Thursday, 16 December 2010

Re New Your Work In 2011

Sometimes, a job--even a pretty good one--can start to feel like it's "going nowhere." But although you may want to advance your career, you may not be in a position to look for a New Job. Maybe you're in an industry where staffing is still tight. Or maybe you just started a new job, and you'd like to put in a few years before moving on. Or maybe you can't take a financial risk right now.
Whatever the case, there are small changes you can make that will boost your Career without giving it a major overhaul. We asked several experts for their tips:
1. Improve relations with your boss.
Your direct supervisor is one of the most important people in your professional life. If that relationship is feeling strained, get back into your boss's good graces by figuring out how to best communicate with him or her, suggests Katherine Reynolds Lewis, a workplace journalist for and the Fiscal Times. "So often, managers have so little time to do the management, so you have to manage up," she says. Ask your supervisor if you can schedule a weekly check-in meeting. Or if your manager is more spontaneous, strike up a conversation and subtly mention your latest accomplishments. "Don't assume that your boss knows when you've done a great Job," urges Lewis.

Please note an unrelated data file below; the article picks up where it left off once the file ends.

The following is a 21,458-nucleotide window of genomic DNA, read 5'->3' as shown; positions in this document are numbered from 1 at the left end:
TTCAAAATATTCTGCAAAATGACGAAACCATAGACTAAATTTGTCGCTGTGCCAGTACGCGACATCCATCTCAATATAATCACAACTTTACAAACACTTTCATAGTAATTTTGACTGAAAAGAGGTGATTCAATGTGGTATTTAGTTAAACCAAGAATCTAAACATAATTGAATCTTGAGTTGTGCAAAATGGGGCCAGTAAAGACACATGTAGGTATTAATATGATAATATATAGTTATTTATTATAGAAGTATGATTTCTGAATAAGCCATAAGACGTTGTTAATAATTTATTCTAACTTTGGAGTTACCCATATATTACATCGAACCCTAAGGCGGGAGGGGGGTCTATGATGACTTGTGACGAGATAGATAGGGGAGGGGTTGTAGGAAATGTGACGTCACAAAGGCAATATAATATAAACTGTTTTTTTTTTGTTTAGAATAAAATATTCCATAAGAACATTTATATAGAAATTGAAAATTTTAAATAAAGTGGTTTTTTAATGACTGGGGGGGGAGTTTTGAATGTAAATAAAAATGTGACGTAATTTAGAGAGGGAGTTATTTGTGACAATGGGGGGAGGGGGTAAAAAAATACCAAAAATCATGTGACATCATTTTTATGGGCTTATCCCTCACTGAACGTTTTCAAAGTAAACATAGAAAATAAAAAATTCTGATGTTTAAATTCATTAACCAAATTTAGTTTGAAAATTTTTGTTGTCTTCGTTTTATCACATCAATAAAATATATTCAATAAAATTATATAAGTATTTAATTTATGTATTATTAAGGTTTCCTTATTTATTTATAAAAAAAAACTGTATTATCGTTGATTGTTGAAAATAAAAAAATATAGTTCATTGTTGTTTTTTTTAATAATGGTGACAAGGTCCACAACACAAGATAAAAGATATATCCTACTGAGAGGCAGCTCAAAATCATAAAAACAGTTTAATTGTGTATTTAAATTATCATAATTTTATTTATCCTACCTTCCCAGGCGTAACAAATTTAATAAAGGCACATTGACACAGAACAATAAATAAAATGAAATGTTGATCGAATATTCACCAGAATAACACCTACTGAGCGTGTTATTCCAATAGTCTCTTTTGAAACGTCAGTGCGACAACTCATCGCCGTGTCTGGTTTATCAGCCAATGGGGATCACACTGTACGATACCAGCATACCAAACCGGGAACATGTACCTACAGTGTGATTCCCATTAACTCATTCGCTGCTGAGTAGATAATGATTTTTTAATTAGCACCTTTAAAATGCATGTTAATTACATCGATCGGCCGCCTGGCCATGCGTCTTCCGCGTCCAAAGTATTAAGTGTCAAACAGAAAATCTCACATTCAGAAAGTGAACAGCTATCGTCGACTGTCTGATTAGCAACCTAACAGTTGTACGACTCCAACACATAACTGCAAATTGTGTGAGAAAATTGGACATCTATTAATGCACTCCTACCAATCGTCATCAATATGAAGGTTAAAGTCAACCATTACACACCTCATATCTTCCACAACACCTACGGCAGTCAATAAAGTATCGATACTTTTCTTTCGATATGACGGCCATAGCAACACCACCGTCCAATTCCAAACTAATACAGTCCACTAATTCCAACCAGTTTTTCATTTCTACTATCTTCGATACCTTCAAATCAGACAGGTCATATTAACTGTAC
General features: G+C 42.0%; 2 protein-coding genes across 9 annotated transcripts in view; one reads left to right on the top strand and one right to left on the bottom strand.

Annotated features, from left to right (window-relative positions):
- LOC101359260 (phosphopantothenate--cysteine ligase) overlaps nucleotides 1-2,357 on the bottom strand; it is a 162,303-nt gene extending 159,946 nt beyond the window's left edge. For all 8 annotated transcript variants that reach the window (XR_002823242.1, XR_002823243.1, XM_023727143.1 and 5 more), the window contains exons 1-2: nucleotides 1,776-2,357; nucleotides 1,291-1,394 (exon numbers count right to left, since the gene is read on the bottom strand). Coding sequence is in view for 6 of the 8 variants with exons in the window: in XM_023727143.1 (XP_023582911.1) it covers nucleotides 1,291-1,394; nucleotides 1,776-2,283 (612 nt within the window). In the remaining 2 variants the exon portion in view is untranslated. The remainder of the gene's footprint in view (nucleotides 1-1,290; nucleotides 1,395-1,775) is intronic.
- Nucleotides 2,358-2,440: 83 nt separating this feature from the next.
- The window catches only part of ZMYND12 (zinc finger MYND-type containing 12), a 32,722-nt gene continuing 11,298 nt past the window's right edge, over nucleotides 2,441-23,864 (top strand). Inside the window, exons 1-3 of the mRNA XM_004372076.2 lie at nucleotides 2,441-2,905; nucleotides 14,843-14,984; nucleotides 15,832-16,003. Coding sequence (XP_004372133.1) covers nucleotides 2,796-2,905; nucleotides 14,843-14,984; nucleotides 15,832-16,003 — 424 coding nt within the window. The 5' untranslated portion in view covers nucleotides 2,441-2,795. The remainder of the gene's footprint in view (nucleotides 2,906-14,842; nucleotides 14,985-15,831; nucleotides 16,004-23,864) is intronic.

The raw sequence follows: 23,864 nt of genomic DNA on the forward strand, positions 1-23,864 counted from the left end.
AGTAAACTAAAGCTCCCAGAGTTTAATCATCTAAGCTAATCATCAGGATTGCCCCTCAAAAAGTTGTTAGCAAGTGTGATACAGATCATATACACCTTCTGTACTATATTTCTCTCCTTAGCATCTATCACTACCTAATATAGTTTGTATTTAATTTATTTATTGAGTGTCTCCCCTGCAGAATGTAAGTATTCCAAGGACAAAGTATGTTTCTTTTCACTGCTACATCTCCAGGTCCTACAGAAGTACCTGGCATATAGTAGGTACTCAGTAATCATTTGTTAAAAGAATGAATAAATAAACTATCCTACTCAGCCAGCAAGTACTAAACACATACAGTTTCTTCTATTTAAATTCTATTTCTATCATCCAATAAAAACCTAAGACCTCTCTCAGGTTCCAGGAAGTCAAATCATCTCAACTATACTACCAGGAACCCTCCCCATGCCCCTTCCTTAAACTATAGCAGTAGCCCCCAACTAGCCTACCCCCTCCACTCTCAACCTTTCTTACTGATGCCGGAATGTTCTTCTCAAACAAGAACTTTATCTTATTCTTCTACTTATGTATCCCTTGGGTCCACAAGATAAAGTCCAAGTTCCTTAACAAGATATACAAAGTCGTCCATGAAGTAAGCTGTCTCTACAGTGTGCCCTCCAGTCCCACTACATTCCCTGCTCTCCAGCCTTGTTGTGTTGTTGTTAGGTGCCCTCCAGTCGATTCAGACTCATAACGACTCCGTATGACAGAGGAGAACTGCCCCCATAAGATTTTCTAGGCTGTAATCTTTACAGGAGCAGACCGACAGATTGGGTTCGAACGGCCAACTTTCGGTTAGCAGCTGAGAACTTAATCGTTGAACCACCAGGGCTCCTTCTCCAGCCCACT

2. Beat procrastination or lateness.
If you struggle with tardiness or procrastination, then Fearless Career coach Victoria Ashford suggests owning up to the weakness and enlisting coworkers to help you stay accountable. "The biggest hindrance is not having a good support system," she explains. "Tell people, 'This is a problem for me,' and get them to share their techniques." Understanding the consequences can also help. "If you're not there on time, the door gets closed for a meeting," says Ashford, "and the embarrassment of you peeking through the glass reinforces the need to be on time." - Job Vacancy

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